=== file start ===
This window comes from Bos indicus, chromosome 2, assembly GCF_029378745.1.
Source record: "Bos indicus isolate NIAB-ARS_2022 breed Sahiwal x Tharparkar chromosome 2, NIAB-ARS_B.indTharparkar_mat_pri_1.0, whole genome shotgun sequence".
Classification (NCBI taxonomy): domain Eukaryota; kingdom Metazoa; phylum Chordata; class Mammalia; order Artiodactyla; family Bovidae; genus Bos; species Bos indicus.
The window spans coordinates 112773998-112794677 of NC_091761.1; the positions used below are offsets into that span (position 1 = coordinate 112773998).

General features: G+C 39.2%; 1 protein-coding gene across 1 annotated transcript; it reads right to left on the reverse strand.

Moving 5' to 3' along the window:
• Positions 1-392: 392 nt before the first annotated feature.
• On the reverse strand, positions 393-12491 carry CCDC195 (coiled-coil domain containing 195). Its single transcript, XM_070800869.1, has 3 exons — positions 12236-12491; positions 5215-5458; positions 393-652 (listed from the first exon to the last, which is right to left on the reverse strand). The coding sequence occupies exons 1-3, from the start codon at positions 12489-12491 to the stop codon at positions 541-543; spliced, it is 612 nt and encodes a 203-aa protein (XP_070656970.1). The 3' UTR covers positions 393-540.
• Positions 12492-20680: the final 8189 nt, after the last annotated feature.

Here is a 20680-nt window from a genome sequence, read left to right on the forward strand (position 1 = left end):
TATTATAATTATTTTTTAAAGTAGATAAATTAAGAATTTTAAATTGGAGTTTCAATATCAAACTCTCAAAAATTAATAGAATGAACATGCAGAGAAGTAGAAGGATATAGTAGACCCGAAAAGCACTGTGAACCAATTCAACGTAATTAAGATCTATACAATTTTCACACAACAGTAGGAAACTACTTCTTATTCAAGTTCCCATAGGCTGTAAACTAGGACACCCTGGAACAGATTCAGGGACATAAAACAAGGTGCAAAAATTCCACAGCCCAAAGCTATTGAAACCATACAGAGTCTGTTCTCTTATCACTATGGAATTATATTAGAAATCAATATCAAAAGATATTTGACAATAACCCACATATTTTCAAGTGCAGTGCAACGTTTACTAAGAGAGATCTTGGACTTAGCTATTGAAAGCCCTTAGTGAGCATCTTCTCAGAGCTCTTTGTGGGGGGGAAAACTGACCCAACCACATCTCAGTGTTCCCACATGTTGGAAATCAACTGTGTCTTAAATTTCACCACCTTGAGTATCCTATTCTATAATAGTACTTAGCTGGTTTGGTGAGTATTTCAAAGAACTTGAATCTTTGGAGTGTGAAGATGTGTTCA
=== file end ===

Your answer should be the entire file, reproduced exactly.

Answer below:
This window comes from Bos indicus, chromosome 2, assembly GCF_029378745.1.
Source record: "Bos indicus isolate NIAB-ARS_2022 breed Sahiwal x Tharparkar chromosome 2, NIAB-ARS_B.indTharparkar_mat_pri_1.0, whole genome shotgun sequence".
Classification (NCBI taxonomy): domain Eukaryota; kingdom Metazoa; phylum Chordata; class Mammalia; order Artiodactyla; family Bovidae; genus Bos; species Bos indicus.
The window spans coordinates 112773998-112794677 of NC_091761.1; the positions used below are offsets into that span (position 1 = coordinate 112773998).

General features: G+C 39.2%; 1 protein-coding gene across 1 annotated transcript; it reads right to left on the reverse strand.

Moving 5' to 3' along the window:
• Positions 1-392: 392 nt before the first annotated feature.
• On the reverse strand, positions 393-12491 carry CCDC195 (coiled-coil domain containing 195). Its single transcript, XM_070800869.1, has 3 exons — positions 12236-12491; positions 5215-5458; positions 393-652 (listed from the first exon to the last, which is right to left on the reverse strand). The coding sequence occupies exons 1-3, from the start codon at positions 12489-12491 to the stop codon at positions 541-543; spliced, it is 612 nt and encodes a 203-aa protein (XP_070656970.1). The 3' UTR covers positions 393-540.
• Positions 12492-20680: the final 8189 nt, after the last annotated feature.

Here is a 20680-nt window from a genome sequence, read left to right on the forward strand (position 1 = left end):
TATTATAATTATTTTTTAAAGTAGATAAATTAAGAATTTTAAATTGGAGTTTCAATATCAAACTCTCAAAAATTAATAGAATGAACATGCAGAGAAGTAGAAGGATATAGTAGACCCGAAAAGCACTGTGAACCAATTCAACGTAATTAAGATCTATACAATTTTCACACAACAGTAGGAAACTACTTCTTATTCAAGTTCCCATAGGCTGTAAACTAGGACACCCTGGAACAGATTCAGGGACATAAAACAAGGTGCAAAAATTCCACAGCCCAAAGCTATTGAAACCATACAGAGTCTGTTCTCTTATCACTATGGAATTATATTAGAAATCAATATCAAAAGATATTTGACAATAACCCACATATTTTCAAGTGCAGTGCAACGTTTACTAAGAGAGATCTTGGACTTAGCTATTGAAAGCCCTTAGTGAGCATCTTCTCAGAGCTCTTTGTGGGGGGGAAAACTGACCCAACCACATCTCAGTGTTCCCACATGTTGGAAATCAACTGTGTCTTAAATTTCACCACCTTGAGTATCCTATTCTATAATAGTACTTAGCTGGTTTGGTGAGTATTTCAAAGAACTTGAATCTTTGGAGTGTGAAGATGTGTTCA